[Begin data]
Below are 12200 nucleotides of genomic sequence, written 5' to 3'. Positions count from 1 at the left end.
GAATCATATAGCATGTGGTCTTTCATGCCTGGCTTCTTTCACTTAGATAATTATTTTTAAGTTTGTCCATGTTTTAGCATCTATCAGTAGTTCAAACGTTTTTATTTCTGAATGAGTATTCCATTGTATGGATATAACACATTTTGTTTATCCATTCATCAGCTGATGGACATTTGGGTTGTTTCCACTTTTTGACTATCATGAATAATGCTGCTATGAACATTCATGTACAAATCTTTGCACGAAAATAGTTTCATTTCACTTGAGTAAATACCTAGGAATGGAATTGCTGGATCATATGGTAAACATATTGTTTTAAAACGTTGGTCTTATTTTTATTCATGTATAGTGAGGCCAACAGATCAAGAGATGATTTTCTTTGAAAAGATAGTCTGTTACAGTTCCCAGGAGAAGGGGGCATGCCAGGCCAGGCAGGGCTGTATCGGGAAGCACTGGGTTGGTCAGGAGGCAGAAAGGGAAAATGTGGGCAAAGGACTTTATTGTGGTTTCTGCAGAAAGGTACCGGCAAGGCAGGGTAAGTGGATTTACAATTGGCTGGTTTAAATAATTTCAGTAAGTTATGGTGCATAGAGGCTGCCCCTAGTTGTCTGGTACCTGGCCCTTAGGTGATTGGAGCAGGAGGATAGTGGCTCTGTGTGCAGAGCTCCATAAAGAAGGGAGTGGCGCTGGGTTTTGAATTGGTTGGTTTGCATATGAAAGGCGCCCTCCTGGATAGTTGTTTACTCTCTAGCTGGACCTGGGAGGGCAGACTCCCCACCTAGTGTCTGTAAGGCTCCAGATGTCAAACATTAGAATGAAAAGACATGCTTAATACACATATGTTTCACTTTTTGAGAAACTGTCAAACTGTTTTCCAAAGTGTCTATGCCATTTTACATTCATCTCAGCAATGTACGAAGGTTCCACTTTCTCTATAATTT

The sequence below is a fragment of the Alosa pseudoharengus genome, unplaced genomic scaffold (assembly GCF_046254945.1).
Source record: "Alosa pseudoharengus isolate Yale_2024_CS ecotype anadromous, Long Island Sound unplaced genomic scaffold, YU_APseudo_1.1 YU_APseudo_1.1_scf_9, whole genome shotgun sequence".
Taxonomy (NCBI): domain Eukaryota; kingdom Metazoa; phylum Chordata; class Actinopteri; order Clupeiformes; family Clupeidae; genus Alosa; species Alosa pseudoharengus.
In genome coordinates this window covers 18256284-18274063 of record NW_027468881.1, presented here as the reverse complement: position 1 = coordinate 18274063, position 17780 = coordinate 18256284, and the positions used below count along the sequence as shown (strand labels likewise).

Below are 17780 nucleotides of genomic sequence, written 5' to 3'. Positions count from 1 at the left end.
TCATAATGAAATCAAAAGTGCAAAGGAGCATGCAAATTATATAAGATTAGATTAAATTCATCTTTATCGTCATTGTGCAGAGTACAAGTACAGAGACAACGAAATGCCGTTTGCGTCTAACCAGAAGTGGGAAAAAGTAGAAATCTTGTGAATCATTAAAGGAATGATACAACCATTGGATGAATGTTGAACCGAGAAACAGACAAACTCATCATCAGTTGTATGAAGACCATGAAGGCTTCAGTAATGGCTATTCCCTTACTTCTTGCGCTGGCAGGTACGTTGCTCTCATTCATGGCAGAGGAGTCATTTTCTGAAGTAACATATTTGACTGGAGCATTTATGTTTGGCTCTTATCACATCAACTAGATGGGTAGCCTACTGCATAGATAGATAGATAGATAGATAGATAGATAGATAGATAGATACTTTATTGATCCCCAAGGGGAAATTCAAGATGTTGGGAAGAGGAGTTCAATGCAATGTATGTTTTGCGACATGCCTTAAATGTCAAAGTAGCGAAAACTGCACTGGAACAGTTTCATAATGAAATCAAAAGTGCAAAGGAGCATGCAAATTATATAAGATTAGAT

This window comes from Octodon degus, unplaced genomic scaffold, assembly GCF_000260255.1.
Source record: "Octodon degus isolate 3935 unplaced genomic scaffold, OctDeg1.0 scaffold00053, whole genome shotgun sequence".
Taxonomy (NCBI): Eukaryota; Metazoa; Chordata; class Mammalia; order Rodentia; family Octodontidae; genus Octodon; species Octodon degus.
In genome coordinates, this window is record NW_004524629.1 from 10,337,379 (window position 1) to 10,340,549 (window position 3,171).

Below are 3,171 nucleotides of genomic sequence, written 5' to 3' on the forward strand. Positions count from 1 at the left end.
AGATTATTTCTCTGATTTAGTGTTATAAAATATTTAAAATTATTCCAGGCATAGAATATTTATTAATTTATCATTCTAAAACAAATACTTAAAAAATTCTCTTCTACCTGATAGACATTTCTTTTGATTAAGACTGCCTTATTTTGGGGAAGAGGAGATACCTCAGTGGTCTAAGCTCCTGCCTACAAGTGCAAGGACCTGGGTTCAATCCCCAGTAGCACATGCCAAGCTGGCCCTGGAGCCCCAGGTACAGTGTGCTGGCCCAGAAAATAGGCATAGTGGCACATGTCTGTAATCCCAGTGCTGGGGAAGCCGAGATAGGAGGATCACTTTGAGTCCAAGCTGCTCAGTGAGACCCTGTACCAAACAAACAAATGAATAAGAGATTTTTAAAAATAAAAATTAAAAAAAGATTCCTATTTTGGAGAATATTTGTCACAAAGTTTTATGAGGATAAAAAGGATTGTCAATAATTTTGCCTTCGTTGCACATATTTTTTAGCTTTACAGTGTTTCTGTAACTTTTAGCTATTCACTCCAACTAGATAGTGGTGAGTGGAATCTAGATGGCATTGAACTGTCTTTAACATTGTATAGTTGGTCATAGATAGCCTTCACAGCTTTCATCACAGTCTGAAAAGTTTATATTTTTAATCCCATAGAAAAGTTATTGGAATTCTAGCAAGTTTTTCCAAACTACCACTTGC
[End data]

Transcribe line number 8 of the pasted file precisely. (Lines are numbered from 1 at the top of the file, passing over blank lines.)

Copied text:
TCATAATGAAATCAAAAGTGCAAAGGAGCATGCAAATTATATAAGATTAGATTAAATTCATCTTTATCGTCATTGTGCAGAGTACAAGTACAGAGACAACGAAATGCCGTTTGCGTCTAACCAGAAGTGGGAAAAAGTAGAAATCTTGTGAATCATTAAAGGAATGATACAACCATTGGATGAATGTTGAACCGAGAAACAGACAAACTCATCATCAGTTGTATGAAGACCATGAAGGCTTCAGTAATGGCTATTCCCTTACTTCTTGCGCTGGCAGGTACGTTGCTCTCATTCATGGCAGAGGAGTCATTTTCTGAAGTAACATATTTGACTGGAGCATTTATGTTTGGCTCTTATCACATCAACTAGATGGGTAGCCTACTGCATAGATAGATAGATAGATAGATAGATAGATAGATAGATAGATACTTTATTGATCCCCAAGGGGAAATTCAAGATGTTGGGAAGAGGAGTTCAATGCAATGTATGTTTTGCGACATGCCTTAAATGTCAAAGTAGCGAAAACTGCACTGGAACAGTTTCATAATGAAATCAAAAGTGCAAAGGAGCATGCAAATTATATAAGATTAGAT